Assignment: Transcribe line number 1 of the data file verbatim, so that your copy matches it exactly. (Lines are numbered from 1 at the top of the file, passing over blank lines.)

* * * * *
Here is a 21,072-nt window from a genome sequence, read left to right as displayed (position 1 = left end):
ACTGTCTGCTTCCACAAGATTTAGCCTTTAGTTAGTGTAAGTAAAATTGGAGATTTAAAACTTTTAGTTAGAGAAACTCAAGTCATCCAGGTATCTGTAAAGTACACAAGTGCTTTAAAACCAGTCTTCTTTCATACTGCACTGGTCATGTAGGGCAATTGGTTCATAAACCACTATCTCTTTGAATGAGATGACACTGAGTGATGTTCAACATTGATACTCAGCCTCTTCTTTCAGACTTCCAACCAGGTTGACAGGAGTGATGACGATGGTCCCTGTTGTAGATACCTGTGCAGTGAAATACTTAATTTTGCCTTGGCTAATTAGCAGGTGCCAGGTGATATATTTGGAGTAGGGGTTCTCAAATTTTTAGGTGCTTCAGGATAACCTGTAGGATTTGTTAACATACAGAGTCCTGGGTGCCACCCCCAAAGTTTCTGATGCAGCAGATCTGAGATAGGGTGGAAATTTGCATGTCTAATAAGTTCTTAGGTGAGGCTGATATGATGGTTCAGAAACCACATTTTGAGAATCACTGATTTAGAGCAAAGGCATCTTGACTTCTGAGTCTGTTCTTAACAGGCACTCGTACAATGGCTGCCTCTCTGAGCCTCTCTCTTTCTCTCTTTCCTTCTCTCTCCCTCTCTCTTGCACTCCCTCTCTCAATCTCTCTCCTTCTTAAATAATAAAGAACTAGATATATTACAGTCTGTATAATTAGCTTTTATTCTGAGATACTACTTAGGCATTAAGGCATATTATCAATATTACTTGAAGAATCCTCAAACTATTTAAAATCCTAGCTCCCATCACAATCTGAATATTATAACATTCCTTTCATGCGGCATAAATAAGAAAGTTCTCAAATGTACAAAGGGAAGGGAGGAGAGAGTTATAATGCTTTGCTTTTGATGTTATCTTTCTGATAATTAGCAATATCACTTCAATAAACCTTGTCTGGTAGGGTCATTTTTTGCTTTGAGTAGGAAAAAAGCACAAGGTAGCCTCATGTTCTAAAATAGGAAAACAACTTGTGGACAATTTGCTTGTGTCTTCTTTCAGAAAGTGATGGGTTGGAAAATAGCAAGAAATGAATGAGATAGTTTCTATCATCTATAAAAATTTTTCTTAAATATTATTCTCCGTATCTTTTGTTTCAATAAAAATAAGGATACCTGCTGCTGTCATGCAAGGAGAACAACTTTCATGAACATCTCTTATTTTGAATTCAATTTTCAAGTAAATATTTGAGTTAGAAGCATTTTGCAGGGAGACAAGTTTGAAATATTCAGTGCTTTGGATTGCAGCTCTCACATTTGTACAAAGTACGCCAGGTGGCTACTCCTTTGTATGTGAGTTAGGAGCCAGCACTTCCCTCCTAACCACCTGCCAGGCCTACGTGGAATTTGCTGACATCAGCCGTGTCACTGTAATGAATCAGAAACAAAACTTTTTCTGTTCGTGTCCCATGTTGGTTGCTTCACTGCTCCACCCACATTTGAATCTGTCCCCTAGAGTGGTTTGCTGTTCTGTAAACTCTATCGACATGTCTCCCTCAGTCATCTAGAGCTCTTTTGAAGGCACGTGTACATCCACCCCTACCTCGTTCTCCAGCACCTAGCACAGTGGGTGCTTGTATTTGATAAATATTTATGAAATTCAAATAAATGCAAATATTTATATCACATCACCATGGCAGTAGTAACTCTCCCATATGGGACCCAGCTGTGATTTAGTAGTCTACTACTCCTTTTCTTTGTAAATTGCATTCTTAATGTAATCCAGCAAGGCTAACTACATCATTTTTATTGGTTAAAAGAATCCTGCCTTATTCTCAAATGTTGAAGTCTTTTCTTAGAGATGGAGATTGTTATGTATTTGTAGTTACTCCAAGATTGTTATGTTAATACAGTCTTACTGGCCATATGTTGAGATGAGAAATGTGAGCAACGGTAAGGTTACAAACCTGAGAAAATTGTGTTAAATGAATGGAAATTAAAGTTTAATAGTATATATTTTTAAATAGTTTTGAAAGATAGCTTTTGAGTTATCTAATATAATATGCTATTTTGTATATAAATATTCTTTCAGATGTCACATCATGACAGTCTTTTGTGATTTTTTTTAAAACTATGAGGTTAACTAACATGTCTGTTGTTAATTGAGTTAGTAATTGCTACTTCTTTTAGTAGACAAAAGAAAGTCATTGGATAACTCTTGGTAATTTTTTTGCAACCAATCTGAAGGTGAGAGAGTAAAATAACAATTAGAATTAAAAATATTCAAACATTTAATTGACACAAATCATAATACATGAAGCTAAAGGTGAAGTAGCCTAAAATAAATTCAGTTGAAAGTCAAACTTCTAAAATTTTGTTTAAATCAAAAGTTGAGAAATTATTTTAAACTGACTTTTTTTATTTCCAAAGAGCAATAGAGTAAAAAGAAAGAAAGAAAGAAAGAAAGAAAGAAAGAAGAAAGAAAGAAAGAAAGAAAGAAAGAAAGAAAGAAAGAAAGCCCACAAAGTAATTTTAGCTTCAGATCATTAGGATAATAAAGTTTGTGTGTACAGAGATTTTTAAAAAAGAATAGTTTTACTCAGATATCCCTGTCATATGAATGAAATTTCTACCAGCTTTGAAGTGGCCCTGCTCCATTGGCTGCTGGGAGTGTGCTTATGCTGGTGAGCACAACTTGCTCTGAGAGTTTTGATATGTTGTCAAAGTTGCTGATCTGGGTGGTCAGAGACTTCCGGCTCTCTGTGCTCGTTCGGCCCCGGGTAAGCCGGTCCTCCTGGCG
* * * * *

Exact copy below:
Here is a 21,072-nt window from a genome sequence, read left to right as displayed (position 1 = left end):